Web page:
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“A Jewish Palestine”  

Henry Sacher

In this excerpt from an article in The Atlantic Monthly (July 1919), the British Zionist Harry Sacher (1882–1971) explains to an American audience why the issue of a Jewish homeland is such ... More

“A Procession of Artisans at Istanbul”  

Evliya Çelebi

Born on the Golden Horn and raised in the Sultan’s palace in Istanbul, Çelebi traveled throughout Ottoman domains between 1640 and 1680. He published an account of his travels and ... More

Advice from a Royal Scribe to his Apprentice Middle Kingdom Egypt, Twelfth Dynasty  


The Papyrus Lansing is a letter of instruction from the royal scribe (and “chief overseer of the cattle of Amun-Re, King of Gods”) Nebmare-nakht to his apprentice Wenemdiamun. It seems to ... More

The Alchemy Of Happiness  

Abd al-Hamid, al-Ghazali

Born in 1058 to a family of spinners and sellers of wool in a small village in eastern Iran, Ghazali became one of the most prominent expounders of Islamic theology of his day. Traveling ... More

ANZAC troops at Gallipoli in August 1915  

C.E.W. Bean

In the aftermath of the Great War, the Allied nations compiled both regimental and general histories of the conflict. In these narratives, the experiences of the soldiers and their ... More

An Arab Merchant Visits TAng China  

Ibn Wahab

Ibn Wahab was an Arab merchant from Basra (Iraq) who sailed to China via the Indian Ocean around 872 CE. His travel account includes a description of his interview with the Chinese emperor. ... More

The Arab Refugee Problem  

Abba Ebhan

Abba Eban (1915–2002) was an Israeli diplomat who served as Minister of Education and Culture (1960–1963), Deputy Prime Minister (1963–1966), and Minister of Foreign Affairs (1966–1974). ... More

Babylonian Poem of the Righteous Sufferer  


Composed in Akkadian and consisting of 480 lines distributed over four tablets, this poem is a protest against one man’s undeserved suffering. The author is tormented but cannot determine ... More

Bamiyan Buddhas, Afghanistan  


A few months before the 9/11 terrorist attacks, in the spring of 2001, Taliban officials oversaw a series of explosions in the Bamiyan Valley, which deliberately detonated priceless ... More

The Battle of Thermopylae  


Herodotus (c. 484-c.425 B.C.E.) is generally recognized as the “Father of History.” Following the tradition of the Homeric epics, Herodotus sets out to chronicle the great and heroic deeds ... More

The Behistan Inscription  

Darius I

Darius I, the Great (522 – 486 B.C.E.) personified the Achaemenid title of “shahinshah,” or “king of kings.” To defend his status as shahinshah, Darius had a list of his accomplishments ... More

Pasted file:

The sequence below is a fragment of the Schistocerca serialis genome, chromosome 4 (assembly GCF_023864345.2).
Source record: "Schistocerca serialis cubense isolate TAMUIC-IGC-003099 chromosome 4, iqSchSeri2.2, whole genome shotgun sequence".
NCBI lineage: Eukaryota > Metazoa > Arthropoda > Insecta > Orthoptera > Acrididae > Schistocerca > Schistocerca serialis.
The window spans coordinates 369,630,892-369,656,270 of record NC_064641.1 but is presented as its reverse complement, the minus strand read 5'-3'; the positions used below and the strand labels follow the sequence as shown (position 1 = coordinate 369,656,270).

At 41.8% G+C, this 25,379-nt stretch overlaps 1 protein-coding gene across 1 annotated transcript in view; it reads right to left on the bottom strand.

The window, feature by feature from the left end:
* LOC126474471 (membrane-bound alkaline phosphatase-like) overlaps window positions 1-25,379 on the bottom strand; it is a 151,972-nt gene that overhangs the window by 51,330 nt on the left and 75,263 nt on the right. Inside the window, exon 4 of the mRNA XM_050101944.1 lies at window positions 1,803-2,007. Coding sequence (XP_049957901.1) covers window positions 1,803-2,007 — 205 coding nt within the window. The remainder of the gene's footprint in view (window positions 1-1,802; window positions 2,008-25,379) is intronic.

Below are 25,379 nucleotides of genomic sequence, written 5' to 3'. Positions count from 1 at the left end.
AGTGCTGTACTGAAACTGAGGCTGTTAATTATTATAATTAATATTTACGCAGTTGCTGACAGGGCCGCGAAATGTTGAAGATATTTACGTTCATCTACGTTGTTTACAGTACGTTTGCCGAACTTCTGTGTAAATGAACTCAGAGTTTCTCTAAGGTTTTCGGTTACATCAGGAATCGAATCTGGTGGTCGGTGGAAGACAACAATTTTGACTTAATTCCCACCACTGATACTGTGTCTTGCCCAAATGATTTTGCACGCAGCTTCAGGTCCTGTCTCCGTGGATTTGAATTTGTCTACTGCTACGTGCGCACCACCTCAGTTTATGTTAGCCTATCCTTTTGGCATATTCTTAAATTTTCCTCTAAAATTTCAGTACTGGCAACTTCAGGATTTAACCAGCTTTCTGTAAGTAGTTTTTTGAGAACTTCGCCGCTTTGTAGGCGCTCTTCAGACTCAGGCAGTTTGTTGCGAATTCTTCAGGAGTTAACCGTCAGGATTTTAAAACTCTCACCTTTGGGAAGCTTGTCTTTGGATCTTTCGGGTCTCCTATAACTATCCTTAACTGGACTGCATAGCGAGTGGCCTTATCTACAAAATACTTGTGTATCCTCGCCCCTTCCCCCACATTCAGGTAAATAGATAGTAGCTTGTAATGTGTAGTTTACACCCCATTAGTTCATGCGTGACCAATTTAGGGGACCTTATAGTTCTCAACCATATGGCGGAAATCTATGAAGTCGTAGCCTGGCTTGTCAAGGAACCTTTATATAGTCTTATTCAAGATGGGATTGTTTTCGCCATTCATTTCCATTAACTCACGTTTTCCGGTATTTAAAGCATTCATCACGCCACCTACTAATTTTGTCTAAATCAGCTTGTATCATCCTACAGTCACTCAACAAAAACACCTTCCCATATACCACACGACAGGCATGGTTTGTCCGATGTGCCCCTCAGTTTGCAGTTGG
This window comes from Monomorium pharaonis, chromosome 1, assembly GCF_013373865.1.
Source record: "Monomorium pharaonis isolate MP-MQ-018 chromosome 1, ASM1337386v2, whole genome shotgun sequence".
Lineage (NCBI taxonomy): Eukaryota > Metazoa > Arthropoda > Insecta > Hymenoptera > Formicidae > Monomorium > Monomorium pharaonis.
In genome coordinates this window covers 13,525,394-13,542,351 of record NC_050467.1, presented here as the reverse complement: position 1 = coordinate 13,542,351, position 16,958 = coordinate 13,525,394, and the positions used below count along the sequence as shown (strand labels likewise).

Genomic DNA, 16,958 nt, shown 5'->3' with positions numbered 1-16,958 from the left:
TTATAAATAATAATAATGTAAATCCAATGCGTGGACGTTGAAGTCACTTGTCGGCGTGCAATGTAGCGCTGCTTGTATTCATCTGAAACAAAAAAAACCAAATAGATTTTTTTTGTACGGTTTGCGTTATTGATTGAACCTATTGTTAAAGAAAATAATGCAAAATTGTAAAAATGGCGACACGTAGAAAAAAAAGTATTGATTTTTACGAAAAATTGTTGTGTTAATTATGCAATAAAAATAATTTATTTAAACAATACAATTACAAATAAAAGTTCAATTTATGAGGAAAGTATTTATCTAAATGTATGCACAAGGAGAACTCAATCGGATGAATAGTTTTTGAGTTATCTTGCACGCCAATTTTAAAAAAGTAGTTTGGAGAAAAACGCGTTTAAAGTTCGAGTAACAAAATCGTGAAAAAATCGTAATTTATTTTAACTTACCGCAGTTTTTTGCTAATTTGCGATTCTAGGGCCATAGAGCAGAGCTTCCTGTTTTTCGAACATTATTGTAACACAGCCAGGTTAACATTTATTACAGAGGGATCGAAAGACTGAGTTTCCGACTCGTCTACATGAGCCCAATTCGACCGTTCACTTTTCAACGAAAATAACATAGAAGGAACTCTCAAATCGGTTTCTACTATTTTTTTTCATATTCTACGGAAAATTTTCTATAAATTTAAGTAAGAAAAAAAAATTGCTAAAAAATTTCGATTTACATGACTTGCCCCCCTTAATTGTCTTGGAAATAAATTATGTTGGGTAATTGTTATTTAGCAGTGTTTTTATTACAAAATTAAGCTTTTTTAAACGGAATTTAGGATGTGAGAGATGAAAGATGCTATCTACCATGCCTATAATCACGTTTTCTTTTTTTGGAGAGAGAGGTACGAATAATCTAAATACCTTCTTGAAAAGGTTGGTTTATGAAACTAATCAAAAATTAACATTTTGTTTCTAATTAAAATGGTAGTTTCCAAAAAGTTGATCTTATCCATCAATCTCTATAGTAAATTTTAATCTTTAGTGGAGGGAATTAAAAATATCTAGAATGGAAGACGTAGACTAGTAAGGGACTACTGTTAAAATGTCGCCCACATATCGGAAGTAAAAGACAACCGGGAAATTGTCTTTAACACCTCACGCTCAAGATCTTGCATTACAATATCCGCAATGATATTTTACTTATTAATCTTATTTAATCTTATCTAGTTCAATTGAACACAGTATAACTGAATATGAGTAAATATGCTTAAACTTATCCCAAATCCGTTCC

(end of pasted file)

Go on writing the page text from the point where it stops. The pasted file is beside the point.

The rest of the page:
The Chachnamah  


Composed in Arabic and translated into Persian in the twelfth and thirteenth centuries, the Chachnama details the Arab conquest of the Sind (a province corresponding to northwest India and ... More

The Clash of Civilizations  

Samuel Huntington

Samuel Huntington (1927–2008) was an influential political scientist who taught for most of his career at Harvard University. He was the author of numerous books and articles on politics ... More

The Complete History  

Ibn al-Athir

Ibn al-Athir was a Muslim scholar whose most important work was al-Kamil fi at-tarikh (“The Complete History”), a history of the world. Born in Jazirat in 1160, he lived most of his life in ... More


Abd al-Hamid al-Ghazali

Originally from Persia (Iran), Abd al-Hamid al- Ghazali (1058-1111 CE) was an educated scholar living and working in Baghdad, the cosmopolitan center of the Muslim world at that time. ... More

Cosmas Indicopleustes (Cosmas The India-Voyager), Christian Topography  


This remarkable account of a merchant’s travels throughout Eastern Africa, the Arabian Peninsula, and India resulted from the singular obsession of a monk in retirement. Determined to prove ... More

“Criticisn of Imperialism,” Imperialism  

John A. Hobson

John Atkinson Hobson (1858–1940) grew up during an economic depression in England that ultimately shifted his intellectual interests from literature to economics. One of his major ... More

The Cyrus Cylinder  

Cyrus the Great

Founder of the Achaemenid Persian Empire, Cyrus (Kurosh) the Great rose to the throne of a small kingdom in 559 BCE; by the time of his death in 529, he had brought virtually the entire ... More

Documents Related To The Iconoclasm Controversy  


The Byzantine Empire was racked by a series of religious disputes that pulled in emperors as well as priests. One of the most significant of these was an ongoing difference of opinion ... More

The Epic of Gilgamesh  


The Epic of Gilgamesh is the greatest literary work from ancient Mesopotamia. Its roots extend back to the earliest literary traditions at the end of the third millennium BCE (writing in ... More